The alarms are blaring outside and the TV has the shrill piercing beep and a warning to take cover immediately—that North Korea has launched missiles that will reach the U.S. in less than 5 minutes.
I’m so scared that I am almost in a catatonic state, finding it hard to believe that this is the end for us all. For weeks we have been getting dire predictions that war is imminent but like everyone else I did not really believe it. How could that be? How could any rational person let the rhetoric get so out of hand that here we are. But when you have so many lickspittles in Washington not willing to stand up to this administration, it was inevitable. When you have an unbalanced President who stokes the fires and provokes, and thinks it is macho to use the nuclear weapons at his disposal, it is bound to happen. I go through the motions of grabbing my birds and jumping into my bedroom closet—the safest place. But, as I am doing this I know there is no safety anywhere and I am doomed. Well at least I will die fast.
I close my eyes, think of my children and feel so sad that I will not be able to say goodbye. I harken back to when I was a child and I used to play the game of what if: what if the Russians launched a bomb and we were told it would hit us in 5 minutes? I remember saying that I would hide in the closet with no other thought of what would become of us. I remember hiding underneath the desk at school for our bomb drills and cannot believe that this is it and all that practice was for naught. However, I take solace in the fact that at least I won’t get any older, and that maybe I will see my boy in heaven, all healed and beaming. A feeling of peace and calm comes over me as I pray. Those sweet parrots of mine know something is wrong and instead of squirming and squawking they are quiet and strangely attentive, just sitting with me. I think of all the things I wanted to do and never did. I oddly worry about my computer and laptop, and my beautiful camera equipment. I think that nobody will ever know I existed because all traces of my life will be obliterated with everything else. I wonder if by some chance I do survive the initial impact, how long will it take for the radiation to travel and how us survivors will die a slow and agonizing death. I think back on the movie, “On the Beach” where survivors who lived in Australia waited for the inevitable. I remember the ominously preternatural TV movie, “The Day After” and try to remember how long it took for Jason Robards to die of radiation poisoning. I think of my friend whose entire family moved to Australia during the cold war, only to move back to New York a few years later. I wonder who will succumb first—me or the birds? I think that if only I had taken my phone into the closet I could at least say farewell to my son, but in my haste I left it outside on the counter. I wonder if anybody will be posting on Facebook or the Kardashians will post doomsday selfies, maybe burying them in a time capsule to let the future inhabitants of the world know who the beautiful people were. Will my pictures or paintings survive? How about my IRA—will I have money to live in the new apocalyptic world. Will I lose my hair and where will I get my hair done in the new world if I don’t die, knowing full well all these thoughts are totally ridiculous?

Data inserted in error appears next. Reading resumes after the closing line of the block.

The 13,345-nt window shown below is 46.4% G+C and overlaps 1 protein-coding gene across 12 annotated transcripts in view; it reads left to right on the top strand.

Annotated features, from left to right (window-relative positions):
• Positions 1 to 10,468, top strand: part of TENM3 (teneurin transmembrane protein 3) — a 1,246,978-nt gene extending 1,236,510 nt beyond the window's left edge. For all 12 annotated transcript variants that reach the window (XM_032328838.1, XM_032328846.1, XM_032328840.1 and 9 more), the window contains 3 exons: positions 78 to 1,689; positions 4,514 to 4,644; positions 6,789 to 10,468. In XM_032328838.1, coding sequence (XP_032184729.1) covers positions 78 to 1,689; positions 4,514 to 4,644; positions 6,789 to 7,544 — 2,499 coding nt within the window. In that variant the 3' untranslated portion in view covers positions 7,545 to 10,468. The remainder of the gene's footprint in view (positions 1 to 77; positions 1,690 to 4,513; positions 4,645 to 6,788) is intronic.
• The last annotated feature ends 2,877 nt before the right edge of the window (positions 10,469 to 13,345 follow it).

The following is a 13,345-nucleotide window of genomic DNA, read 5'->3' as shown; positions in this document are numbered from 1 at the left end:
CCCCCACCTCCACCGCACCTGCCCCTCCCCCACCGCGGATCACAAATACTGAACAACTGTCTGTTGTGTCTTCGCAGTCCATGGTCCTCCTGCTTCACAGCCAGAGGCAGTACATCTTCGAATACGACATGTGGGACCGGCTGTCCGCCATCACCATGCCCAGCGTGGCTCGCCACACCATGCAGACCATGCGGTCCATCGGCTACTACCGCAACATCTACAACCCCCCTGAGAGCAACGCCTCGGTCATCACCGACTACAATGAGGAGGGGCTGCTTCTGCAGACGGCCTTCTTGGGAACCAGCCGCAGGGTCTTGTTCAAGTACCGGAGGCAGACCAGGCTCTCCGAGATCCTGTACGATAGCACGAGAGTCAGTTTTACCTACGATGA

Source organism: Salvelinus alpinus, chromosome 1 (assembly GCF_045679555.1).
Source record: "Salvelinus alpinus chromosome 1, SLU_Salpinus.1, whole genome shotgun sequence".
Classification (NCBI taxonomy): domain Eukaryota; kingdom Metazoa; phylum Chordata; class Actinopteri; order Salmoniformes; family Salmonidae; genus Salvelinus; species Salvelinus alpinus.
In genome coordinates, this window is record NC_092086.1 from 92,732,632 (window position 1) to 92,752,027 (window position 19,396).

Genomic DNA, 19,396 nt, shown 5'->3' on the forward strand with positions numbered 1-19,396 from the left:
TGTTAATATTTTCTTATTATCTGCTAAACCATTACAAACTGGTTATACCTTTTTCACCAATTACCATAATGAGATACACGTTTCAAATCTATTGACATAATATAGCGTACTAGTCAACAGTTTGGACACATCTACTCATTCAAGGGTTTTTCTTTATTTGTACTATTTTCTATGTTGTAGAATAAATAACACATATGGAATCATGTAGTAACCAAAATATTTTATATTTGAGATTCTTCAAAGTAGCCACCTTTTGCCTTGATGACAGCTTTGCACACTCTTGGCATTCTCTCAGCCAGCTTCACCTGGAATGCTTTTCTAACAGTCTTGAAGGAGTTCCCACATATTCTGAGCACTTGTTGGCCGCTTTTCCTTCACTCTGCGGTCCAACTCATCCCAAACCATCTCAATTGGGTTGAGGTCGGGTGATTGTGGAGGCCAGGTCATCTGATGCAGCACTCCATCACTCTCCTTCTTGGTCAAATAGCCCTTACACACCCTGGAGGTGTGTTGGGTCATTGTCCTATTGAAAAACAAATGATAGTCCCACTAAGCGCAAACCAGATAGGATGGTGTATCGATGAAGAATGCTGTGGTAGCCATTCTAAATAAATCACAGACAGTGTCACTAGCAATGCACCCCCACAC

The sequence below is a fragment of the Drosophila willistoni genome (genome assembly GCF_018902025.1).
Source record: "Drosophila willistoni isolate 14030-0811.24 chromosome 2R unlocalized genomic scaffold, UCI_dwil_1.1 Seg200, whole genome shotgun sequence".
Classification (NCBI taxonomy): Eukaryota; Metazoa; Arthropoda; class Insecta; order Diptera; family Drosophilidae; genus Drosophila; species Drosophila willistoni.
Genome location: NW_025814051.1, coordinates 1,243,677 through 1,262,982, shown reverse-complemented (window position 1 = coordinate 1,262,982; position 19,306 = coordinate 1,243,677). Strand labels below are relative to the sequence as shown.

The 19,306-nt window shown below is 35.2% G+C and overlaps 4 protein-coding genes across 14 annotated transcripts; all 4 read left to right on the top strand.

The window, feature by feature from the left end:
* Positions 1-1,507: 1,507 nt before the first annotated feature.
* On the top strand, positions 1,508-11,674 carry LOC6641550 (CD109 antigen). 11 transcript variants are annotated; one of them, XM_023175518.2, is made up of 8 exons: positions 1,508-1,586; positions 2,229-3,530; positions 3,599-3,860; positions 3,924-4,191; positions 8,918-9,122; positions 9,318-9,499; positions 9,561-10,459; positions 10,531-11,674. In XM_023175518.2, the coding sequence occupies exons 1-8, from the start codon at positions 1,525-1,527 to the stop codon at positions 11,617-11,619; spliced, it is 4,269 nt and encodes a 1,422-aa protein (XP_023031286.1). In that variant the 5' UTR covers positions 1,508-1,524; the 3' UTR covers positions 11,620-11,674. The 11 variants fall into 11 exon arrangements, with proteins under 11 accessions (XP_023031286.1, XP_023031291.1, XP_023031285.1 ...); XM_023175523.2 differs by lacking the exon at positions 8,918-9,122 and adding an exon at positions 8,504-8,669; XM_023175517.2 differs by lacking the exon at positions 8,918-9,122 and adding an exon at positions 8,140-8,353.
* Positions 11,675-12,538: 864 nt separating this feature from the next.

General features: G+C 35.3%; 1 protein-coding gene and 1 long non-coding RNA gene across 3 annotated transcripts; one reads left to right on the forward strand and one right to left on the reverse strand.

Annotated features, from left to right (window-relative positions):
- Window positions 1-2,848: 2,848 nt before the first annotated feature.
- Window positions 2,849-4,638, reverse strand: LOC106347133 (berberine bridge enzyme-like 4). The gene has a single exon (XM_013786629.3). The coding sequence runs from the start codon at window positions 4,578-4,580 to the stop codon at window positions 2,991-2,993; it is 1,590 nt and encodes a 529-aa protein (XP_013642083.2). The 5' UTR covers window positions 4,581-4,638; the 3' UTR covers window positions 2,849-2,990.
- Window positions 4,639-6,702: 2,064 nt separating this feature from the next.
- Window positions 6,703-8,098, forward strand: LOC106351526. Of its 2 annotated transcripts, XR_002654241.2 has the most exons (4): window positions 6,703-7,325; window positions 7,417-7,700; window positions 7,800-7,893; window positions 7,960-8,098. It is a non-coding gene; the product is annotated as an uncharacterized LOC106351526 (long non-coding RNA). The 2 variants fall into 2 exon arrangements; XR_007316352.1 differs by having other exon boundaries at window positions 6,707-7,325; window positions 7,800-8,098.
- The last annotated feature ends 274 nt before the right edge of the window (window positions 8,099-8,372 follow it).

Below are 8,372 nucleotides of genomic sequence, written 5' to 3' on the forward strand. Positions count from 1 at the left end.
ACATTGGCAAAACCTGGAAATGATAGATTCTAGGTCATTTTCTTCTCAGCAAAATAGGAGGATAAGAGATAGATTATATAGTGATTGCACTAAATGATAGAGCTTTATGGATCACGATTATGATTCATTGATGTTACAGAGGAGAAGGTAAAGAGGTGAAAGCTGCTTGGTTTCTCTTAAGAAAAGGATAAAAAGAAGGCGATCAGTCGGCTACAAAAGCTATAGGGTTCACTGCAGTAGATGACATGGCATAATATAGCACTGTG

Then during my foray into the dire future or lack thereof, I suddenly become aware that the sirens have stopped and there seems to be some announcement on the TV. I wonder if I am just dead already. I listen carefully and decide to venture out of the closet only to hear the amazing announcement that a miracle of sorts has happened—the U.S. has intercepted the missiles and the strike has been averted. We will live—I will live—my children will live. The announcer is saying that the threat is over and during my rejoicing and relief, a cold and dark shadow appears to pass over me making me shiver and I sigh and say, “For now.”